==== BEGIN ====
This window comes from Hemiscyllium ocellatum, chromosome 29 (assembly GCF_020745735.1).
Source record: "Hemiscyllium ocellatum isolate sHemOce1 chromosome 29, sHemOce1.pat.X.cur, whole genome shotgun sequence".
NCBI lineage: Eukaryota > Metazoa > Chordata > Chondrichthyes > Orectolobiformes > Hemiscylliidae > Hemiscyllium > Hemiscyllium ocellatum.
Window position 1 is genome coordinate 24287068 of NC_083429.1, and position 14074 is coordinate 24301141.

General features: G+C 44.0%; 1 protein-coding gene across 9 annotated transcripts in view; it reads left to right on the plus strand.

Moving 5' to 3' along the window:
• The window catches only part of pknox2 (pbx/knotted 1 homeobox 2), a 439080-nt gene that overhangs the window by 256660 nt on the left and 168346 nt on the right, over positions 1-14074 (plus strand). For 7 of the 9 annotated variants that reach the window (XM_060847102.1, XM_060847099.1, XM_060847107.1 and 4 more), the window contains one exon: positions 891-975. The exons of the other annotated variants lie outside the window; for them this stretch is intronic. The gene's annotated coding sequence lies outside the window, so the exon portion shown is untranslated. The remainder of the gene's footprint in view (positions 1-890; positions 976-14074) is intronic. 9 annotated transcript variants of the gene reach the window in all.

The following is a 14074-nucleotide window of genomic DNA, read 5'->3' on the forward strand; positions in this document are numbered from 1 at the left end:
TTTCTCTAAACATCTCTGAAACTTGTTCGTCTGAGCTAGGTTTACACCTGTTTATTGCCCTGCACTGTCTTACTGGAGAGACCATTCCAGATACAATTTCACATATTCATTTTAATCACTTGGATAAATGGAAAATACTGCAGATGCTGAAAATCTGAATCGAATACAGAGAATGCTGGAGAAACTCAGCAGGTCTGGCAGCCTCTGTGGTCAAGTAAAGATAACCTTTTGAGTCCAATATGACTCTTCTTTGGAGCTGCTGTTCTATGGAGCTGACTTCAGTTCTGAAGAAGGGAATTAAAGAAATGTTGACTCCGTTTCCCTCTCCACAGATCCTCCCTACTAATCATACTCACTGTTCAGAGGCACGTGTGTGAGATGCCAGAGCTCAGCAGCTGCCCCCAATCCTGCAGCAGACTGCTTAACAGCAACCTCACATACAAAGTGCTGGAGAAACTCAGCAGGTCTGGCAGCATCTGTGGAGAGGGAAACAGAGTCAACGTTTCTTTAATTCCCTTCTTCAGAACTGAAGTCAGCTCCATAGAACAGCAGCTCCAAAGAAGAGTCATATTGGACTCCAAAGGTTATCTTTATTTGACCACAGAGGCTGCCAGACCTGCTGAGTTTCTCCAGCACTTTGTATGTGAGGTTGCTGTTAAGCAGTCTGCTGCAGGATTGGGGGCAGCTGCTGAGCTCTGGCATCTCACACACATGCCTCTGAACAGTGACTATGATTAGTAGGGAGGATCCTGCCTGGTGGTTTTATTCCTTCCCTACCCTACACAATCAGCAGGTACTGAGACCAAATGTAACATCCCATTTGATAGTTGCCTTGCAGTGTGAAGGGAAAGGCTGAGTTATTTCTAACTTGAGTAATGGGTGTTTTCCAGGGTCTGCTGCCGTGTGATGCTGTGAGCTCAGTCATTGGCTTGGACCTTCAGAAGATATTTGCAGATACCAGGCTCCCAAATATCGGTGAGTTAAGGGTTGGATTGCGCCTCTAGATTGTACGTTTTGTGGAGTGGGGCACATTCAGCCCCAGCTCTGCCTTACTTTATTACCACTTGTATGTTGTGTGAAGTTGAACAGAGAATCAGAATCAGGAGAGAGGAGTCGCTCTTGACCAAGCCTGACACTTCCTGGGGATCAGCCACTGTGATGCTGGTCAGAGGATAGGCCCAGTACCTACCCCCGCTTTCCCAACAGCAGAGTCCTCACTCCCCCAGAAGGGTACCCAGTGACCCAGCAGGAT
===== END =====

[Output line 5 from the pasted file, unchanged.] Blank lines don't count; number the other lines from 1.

General features: G+C 44.0%; 1 protein-coding gene across 9 annotated transcripts in view; it reads left to right on the plus strand.